New York based artist Bradley Theodore makes work that bridges street art, fashion, music and technology. He’s worked on murals in the streets of New York and Hong Kong; done cover art for albums for the Wu Tang Clan, created art for Def Jam, Universal Records, Sony, IAM, Wu-Wear and deployed his painting skills on people, plates and many other media. He makes paintings and murals depicting Anna Wintour & skulls while playfully exploring company logos and popular culture. Bradley has been experimenting with 3D printing for a few years now doing work for music labels as well as his own autonomous pieces. I wanted to get an artists perspective on 3D printing and was intrigued by his work, so asked him for an interview.
Joris Peels: How did you come into contact with 3D printing?
Bradley Theodore: I used to make a lot of vinyl toys. I’d do them myself or have to order pieces in China. I also did graphic work working with for other people. I don’t like deadlines, I want to work at my own pace. If you work for or with people you have people calling you all the time. If you work with a factory to get things manufactured you are very dependent on other people. I was confident I could make things in 3D. I wanted to be independent, to work alone, to be free. Be in a place where I can create within my own serenity, in a bubble, with one visual energy at my own pace. A friend of mine owed me some money so he ended up giving me a 3D printer to repay me.
A lot of artists can’t work with 3D printing directly because they don’t have any 3D modeling skills. How did you acquire them?
I learned how to 3D model in school. I’m really glad that the School of Visual arts gave us 3D modeling classes. I experimented and taught myself more after that. Whats really important is to beyond the basics, acquire good 3D modeling habits. If you don’t learn the good 3D modeling habits, you hack out bad models. I’m still learning and experimenting and I’ve worked with Zbrush and now I’m doing most of my work in Blender.
How do you make 3D printed work?
For my 3D printed work I may sketch first on paper but most often jump right into the 3D modeling application. Sometimes I’m making something that is made first in 3D. But, often I’m trying to translate an existing work into 3D. I’ll have a mural or painting and now will make a 3D printed work based on it. After the work is 3D printed I paint it myself. This lets me ad a personal touch to the 3D print.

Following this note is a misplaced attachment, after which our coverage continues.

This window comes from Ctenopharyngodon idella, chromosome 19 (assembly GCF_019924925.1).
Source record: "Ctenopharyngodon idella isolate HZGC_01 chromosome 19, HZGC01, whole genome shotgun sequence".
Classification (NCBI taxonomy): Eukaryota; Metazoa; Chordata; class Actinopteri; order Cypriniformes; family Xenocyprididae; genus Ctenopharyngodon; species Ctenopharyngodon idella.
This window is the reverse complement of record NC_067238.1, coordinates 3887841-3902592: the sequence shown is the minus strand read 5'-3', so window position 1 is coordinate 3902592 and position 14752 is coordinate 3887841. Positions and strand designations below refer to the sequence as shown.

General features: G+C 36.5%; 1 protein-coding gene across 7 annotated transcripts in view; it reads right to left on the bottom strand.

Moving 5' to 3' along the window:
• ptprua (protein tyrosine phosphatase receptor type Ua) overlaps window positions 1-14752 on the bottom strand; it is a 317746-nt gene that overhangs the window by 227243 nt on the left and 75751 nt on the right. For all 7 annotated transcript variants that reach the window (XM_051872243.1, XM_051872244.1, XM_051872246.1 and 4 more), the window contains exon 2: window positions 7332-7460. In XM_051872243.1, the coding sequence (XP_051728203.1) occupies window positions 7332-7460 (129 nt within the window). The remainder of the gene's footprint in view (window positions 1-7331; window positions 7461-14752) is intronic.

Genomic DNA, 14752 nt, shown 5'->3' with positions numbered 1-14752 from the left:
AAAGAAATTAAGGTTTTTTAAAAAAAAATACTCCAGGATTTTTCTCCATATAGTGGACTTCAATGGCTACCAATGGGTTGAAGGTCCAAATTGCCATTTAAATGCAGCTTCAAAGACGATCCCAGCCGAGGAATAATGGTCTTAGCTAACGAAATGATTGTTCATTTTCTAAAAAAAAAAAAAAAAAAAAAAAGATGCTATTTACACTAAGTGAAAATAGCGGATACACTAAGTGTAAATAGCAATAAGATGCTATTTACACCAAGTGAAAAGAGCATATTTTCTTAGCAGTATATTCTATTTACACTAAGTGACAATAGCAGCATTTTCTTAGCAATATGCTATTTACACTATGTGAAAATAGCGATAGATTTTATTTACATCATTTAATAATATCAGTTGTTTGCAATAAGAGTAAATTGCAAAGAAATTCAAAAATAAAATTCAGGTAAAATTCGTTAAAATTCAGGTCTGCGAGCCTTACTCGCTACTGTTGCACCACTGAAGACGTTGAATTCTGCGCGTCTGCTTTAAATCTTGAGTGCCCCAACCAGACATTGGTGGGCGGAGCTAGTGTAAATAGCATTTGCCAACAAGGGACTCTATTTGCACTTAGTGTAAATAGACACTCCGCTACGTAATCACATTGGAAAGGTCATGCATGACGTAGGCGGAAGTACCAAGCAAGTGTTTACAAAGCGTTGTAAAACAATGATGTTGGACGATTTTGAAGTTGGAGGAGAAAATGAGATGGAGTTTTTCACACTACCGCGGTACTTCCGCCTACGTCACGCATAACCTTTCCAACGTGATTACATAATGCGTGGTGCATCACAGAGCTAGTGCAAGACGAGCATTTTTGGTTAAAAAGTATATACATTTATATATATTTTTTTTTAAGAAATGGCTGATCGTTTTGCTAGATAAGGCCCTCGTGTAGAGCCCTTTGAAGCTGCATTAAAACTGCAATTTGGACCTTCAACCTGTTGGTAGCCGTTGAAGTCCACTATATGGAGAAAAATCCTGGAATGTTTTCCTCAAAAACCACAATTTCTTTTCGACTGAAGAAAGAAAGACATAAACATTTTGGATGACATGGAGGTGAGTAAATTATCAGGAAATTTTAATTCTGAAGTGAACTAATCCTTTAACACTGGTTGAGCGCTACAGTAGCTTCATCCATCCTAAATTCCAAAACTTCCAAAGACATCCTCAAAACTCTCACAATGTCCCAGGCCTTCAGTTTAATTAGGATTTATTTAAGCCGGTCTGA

Do you think that automated manufacturing technologies such as 3D printing pose a threat to art? Does 3D printed piece have value? After all it could be replicated?
I think that too much reliance on technology may pose a risk to some art objects. This diminishes their value. For some artists its all about the concept, materials and process. This is where they derive their value from. This makes these works not easy to replicate. For my own work it is important to me that I paint the pieces. By painting the color on myself I feel that the “colors are my colors”, it makes each piece individual.
Don’t you worry that anyone could do what you do?
Everyone can do what I’m doing. Everyone is an artist & all of us could be artists. Art is one of the things that makes you an individual. It is just that each generation has some artists whose voices are heard louder than others.
Why do you make art?
I make art because I need to. Art to me is producing something that exists in order to make someone feel good. To make someone happy with a piece they like. A work that they like seeing & experiencing, in the street or in their own home.
What are some of the advantages of 3D printing for you as an artist?
3D printing is an enabler for me. It lets me produce work when I want to make it. I can work at my own pace and manufacture things in my own studio. I can create with myself, by myself. I imagine this, I can make this, I can paint it, do anything I want, make it however I want. You don’t have to work with somebody or rely on external parties. It gives me the freedom to make.
What are some of the 3D printed pieces that you’ve made?
I was asked to do some work for a Wu Tang art show and I’ve made pieces for collectors.
What are some of the limitations for you?
I want to make really large things. I am looking to make life sized 3D printed sculpture. This is currently not possible with the desktop machines. I’m trying to find out how to best make large scale 3D printing pieces. There are challenges with the technology but on the whole it enables me.
What will the future hold for you?
At the moment I’m making work. I have 3D printed pieces and paintings. I’m thinking about doing a gallery show next year. Beyond this it is my dream to start an art fab lab on the Turks & Caicos where I am from. A sculpture garden with a studio space. People could then come by get inspired and use machines such as 3D printers to create. To be able to create in a peaceful serene environment like that would be great not only for me but for neighbors and kids as well. Something like this is especially valuable for countries that don’t have a lot of manufacturing. It could teach kids important skills such as engineering, 3D modeling, let them make everyday items and all the while letting them also make art.
I don’t like deadline, work at my own pace. people calling